Kevin Richards (Photo by Bill Mitchell)[/caption] Picking the best tools for the international market is tricky for a few different reasons. One is that players see their tools change when they’re 15 and 16 years old. By the time we’re talking about a 21-year-old who’s a college junior or playing in the high Class A California League, you won’t see too many major changes for a position player’s speed or arm strength. But when players are that young and still growing taller sometimes, those tools can improve a full grade or more. And at age 15-16, players don’t always show the same tools consistently day to day, some of which is a strength-related issue. Two is just the sheer number of players who are available to sign. The fastest player who signed in 2015, for example, might be Randy Ventura, a pint-sized outfielder who signed for $17,500, then stole 55 bases in 58 games in the Dominican Summer League. So to go over the best tools in the 2016 international signing class, we’re limiting it to the players who ranked in our Top 50 international prospects list. I’m sure there’s another Ventura out there with 80 speed or a position player with a stronger arm who probably belongs on the mound, but we’re going to pick here from the most prominent players in the class to help give a better overview of the top 2016 talent. Best Power There are scouts who grade out Venezuelan shortstop Kevin Maitan with plus raw power right now, with a chance to grow into 70 power in his prime. In terms of the combination of hitting ability and power, Maitan is the top player in the class, which is part of what makes him the No. 1 player in the class. In terms of pure raw power, the edge goes to Venezuelan outfielder Victor Garcia, a righthanded hitter who is expected to sign with the Cardinals. Garcia is already 6-foot-2, 225 pounds will probably get even bigger over the next few years, so he’s likely limited to left field or first base. While Maitan wasn’t at the MLB international showcase in in February, it was clear that Garcia had the biggest raw power there. It’s at least 60 raw power and it could be 70 future power. In games, several scouts thought he showed better feel for hitting than Dominican outfielder Jhailyn Ortiz, another big-framed righthanded hitter who signed with the Phillies for $4.01 million last year. “It’s a special power bat,” said one scout. “You don’t see that type of power very often from a 16-year-old kid, and I think there is some hitting ability there as well.” Best Hitter The top three players on the Top 50—Maitan and Dominican shortstops Luis Almanzar and Luis Garcia—could all get the nod here, while Venezuelan shortstop Yorbin Ceuta has also demonstrated excellent bat-to-ball skills. The best performer at the MLB international showcase was Garcia, who went 4-for-6, drew two walks and didn’t strike out, impressive scouts with his bat speed, swing and in-game approach. Almanzar went to American Heritage (Plantation, Fla.) at showed the ability to hit in games there. Almanzar and Garcia could both develop into plus hitters, but Kevin Maitan has the greatest probability of developing into an impact hitter. Other players might end up with lower strikeout rates, but nobody combines the ability to hit and do damage on contact the way Maitan does, performing in games and doing it with plenty of extra-base thump. Best Strike-Zone Discipline Judging plate discipline and pitch recognition from a 16-year-old amateur hitter in Latin America is difficult. They aren’t seen in as many games as minor league or college hitters, and when you do see them face live pitching, they aren’t seeing many good secondary pitches. In Venezuela, shortstops Yorbin Ceuta and Livan Soto both showed good plate patience and an eye for the strike zone. Neither one projects to hit for big power, so their ability to draw walks to complement their bat control will be key. Maitan has shown patience to work his walks as well. The player who stood out the most for his plate discipline is Dominican shortstop Luis Almanzar. He’s the one who has been tested the most in games and has shown a mature hitting approach with the ability to track pitches and pick up spin. “He always hits in games,” said another scout. “He’s got an exceptional eye and pitch recognition.” Best Speed A player’s 60-yard dash times can vary more than you might think. The surface they run on, whether they line up straight or with a turn and whether a team is even independently verifying that it’s a 60-yard dash instead of 58 yards can all affect times, before accounting from human elements that affect players day to day. Several players in the Top 50 have high-end speed. Ricardo Mendez and Leuri Mejia are two of the fastest outfielders in the class. Dominican outfielder Kevin Richards and Dominican shortstop Yordy Barley have both been clocked at 6.4-6.5 seconds in the 60. Barley and Richards are both raw athletes who are still learning to translate their speed into game situations. As a tiebreaker, the player with the best speed who knows how to use that speed in games is Venezuelan shortstop Nicolas Torres. He shows plus-plus speed, running the 60-yard dash in 6.4 seconds and separating himself with his ability to use his speed in games. Best Fastball Righthander Angel Macuare could develop into a power arm, with a fastball that already reaches 93-94 mph. Dominican righthander Yefri Del Rosario has hit 94, as has Dominican righthander Juan Contreras. In the next few years, Contreras could be throwing in the upper-90s. Right now, nobody throws harder than Venezuelan righthander Francisco Morales, who has seen his fastball go from touching 94 earlier this year to 96 more recently. There’s good movement on his fastball too, and at 6-foot-5, 200 pounds, there could be another velo jump in his future. Best Breaking Ball With most pitchers at this level, scouts are just looking for pitchers who show feel to spin a breaking ball. It doesn’t have to be consistent and it doesn’t have to flash plus. Most of the time, it’s going to be a slurvy, three-quarters breaking ball. One pitcher who separated himself from the pack was Dominican righthander Roancy Contreras, whose curveball flashes true top-to-bottom action and could develop into an out pitch. His breaking ball is slightly behind Dominican righthander Yefri Del Rosario’s. For Del Rosario, his curveball has tight spin and hard, sharp bite to miss plenty of bats. “He will throw you a 1-0 or a 2-0 breaking ball,” said a third scout, “and he’ll land it for a strike better than most guys.” Best Defensive Shortstop Picking a winner here is tricky. The shortstop on Venezuela’s COPABE 15U Pan American Championship team last year was Justin Lopez. He might have the softest hands of anyone in the class, with sweet actions, footwork, a strong arm and good instincts too. Lopez has a strong case here—some scouts think he’s one of the best defensive players they’ve seen come out of Venezuela in the last few years—though there are still scouts who have questions about whether he will stay at the position depending how he fills out his lanky frame. Some scouts thought Yerdel Vargas out of the Dominican Republic was one of the best defensive shortstops in the class with the ability to make flashy plays, though others thought he too might end up at another position. There’s also a case for Venezuelan shortstop Livan Soto, who has good hands, runs better than Lopez and is an instinctive defender with a high baseball IQ. The shortstop who earned the most consistent praise for both his present defensive ability and future projection to remain at the position was Venezuelan shortstop Jose Sanchez. Other players have louder tools, but multiple scouts said Sanchez had some of the best hands and footwork in the class, with good actions, fluid body control and instincts for the position. “He stays at shortstop,” said a fourth scout, “He probably has the best hands of everyone I saw this year and his throws have true carry going to first base.” Best Infield Arm Several shortstops in this year’s class have above-average arms, including Kevin Maitan in Venezuela and Deurys Carrasco in the Dominican Republic. Freudis Nova is another, though he’s still learning to tame the accuracy of his throws when he’s on the move. Venezuelan shortstop Justin Lopez has the ability to make those throws from different angles with his plus arm, which could grade out higher once he gets stronger and already plays up because of his quick transfer and release. The player who earned the most consistent plus grades on his arm was Venezuelan shortstop Gabriel Arias, who separates himself because of the fluidity of his throwing stroke, his accuracy and ability to make off-balance throws that usually result in errors from other shortstops his age. “He’s going to have a 70 arm down the road,” said a fifth scout. “It’s the best infield arm in the class and the best arm action in the class.” Best Defensive Outfielder The best defensive outfielder in Venezuela is Ricardo Mendez, who has the speed and quick reactions off the bat to develop into an above-average defender in center field. The one liability for Mendez in the outfield right now is his arm, which is why we will give the edge here to Dominican center fielder Leuri Mejia. “He’s got a very true center field profile,” the third scout said of Mejia. “He’s a potential 70 defender with speed and instincts.” Best Outfield Arm Venezuelan outfielder Roimer Bolivar can air it out. If he can stick in center field, he would have one of the stronger arms around for that position. Dominican outfielder Jeisson Rosario has an above-average arm and also has a chance to stick in center field. Luis Mieses is a corner outfielder in the Dominican Republic with a plus arm. The outfielder on this list with the biggest arm strength is Carlos Soler from the Dominican Republic. His arm gets plus to plus-plus grades, and at 6-foot-3, 165 pounds, he should still get stronger. If he doesn’t hit, given his build and arm strength, pitching could be a fallback option. Best Defensive Catcher There are five catchers among the Top 50 prospects. Juan Aparicio just started catching, while Nerio Rodriguez has questions on whether he’s going to stay behind the plate. The top-ranked catcher, David Rodriguez, is more offensive-minded, but scouts don’t see any major red flags why he would have to move off the position. Abrahan Gutierrez is a polished receiver with ample experience behind the plate and he’s caught in various international tournaments for Venezuela. The nod here goes to Venezuelan catcher Alison Quintero. He’s the most athletic catcher in the class with good agility, blocking and receiving skills. He doesn’t have a laser arm, but he puts his throws on target and is fundamentally sound for his age. “He’s got good flexibility, a chance to be an above-average receiver and he can throw,” said a sixth scout. Best Athlete Freudis Nova and fellow Dominican shortstop Luis Garcia are both premium athletes who combined tools and the ability to perform in games. In terms of raw athleticism, Yordy Barley, another Dominican shortstop, stood out as well and earned nods from some as the best athlete in the class, even if his game skills will need time to catch up. This one goes to Dominican outfielder Kevin Richards for his combination of athleticism, tools and body type. He has top-end speed, bursting with quick-twitch from his lean, wiry frame (6-foot-1, 160 pounds) with graceful strides. Richards has a long ways to go at the plate, but the athleticism is impossible to miss. “The profile is pretty straightforward,” said a seventh scout. “He might figure it out, he might not. If he does, you’ve got a valuable player because he’s super athletic.” Most Exciting Player There’s a lot of subjectivity here. For pure offensive excitement, it doesn’t get better than Kevin Maitan, who has a special combination of hitting ability and power. Freudis Nova has the loudest all-around tool package. If you want a player who has a chance to do something exciting in nearly every aspect of the game, it doesn’t get better than Dominican shortstop Luis Garcia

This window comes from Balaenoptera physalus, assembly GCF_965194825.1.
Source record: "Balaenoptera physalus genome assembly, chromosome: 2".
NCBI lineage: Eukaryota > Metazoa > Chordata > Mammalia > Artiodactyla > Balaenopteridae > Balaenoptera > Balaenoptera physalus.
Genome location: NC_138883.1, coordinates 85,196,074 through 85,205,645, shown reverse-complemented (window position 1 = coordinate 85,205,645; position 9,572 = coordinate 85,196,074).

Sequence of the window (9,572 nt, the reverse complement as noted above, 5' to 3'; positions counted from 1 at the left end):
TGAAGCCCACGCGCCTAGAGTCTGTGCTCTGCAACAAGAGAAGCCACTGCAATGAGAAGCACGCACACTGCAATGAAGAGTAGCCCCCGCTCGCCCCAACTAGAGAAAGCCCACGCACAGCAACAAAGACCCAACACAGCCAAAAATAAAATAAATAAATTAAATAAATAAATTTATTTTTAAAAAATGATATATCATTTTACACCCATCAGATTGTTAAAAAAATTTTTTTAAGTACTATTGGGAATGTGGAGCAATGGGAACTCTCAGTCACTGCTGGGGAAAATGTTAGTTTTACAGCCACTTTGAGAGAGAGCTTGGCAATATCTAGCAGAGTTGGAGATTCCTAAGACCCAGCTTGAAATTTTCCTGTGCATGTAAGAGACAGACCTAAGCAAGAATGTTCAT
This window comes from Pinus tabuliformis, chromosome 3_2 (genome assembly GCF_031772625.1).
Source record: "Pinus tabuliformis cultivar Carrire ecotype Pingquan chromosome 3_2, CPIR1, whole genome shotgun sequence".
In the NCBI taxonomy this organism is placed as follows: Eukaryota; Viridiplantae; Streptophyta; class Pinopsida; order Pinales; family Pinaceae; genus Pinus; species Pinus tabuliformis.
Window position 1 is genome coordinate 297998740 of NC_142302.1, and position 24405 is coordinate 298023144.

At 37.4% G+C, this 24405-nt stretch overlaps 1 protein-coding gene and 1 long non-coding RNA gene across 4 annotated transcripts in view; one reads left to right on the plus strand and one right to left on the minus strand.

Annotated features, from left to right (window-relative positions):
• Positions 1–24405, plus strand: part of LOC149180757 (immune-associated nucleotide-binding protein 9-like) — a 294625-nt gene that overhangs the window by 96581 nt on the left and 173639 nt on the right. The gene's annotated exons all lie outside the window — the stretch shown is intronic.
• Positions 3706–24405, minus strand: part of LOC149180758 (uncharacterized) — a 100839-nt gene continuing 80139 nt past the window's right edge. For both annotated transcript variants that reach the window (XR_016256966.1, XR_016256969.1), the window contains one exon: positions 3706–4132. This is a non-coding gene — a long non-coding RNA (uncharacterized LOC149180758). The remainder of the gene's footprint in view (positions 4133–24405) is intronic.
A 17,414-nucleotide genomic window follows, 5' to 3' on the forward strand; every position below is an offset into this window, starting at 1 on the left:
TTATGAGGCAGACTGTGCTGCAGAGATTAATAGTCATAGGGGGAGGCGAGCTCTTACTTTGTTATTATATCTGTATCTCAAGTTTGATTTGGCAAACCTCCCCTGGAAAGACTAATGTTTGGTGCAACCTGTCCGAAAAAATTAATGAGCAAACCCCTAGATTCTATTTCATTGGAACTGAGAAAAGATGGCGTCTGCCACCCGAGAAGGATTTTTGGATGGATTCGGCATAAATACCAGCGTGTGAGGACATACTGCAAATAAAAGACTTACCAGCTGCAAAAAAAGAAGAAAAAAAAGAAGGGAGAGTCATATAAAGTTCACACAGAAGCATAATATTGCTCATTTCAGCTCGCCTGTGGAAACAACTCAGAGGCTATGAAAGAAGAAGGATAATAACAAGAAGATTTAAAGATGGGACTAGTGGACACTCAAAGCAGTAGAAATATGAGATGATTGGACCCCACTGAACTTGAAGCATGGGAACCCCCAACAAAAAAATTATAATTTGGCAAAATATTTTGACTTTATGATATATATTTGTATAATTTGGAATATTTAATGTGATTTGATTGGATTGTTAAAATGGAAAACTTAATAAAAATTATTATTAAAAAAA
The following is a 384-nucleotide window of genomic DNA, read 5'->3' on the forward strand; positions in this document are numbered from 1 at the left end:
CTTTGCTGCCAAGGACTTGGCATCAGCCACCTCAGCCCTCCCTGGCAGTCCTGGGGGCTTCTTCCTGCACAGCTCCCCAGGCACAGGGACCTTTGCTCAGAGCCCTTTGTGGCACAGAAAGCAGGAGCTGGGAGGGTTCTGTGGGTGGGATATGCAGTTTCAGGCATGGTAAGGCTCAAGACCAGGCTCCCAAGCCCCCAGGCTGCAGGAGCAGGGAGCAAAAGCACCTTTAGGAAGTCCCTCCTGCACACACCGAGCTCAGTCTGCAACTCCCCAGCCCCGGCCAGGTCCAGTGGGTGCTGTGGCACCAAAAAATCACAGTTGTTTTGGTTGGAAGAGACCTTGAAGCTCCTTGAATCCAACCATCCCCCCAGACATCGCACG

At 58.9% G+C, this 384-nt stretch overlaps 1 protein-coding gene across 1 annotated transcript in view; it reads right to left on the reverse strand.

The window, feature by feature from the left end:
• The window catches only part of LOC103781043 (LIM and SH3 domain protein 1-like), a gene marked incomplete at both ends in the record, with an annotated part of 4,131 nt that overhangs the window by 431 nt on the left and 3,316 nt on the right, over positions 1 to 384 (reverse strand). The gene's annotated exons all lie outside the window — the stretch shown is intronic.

. He’s one of the best hitters in the class. He can’t match Maitan’s raw power, but he makes consistent hard, loud contact with line drives all over the field. When he gets on base, he’s always a threat to use his plus-plus speed to steal second. He’s a quick-twitch athlete with a strong arm in the field too.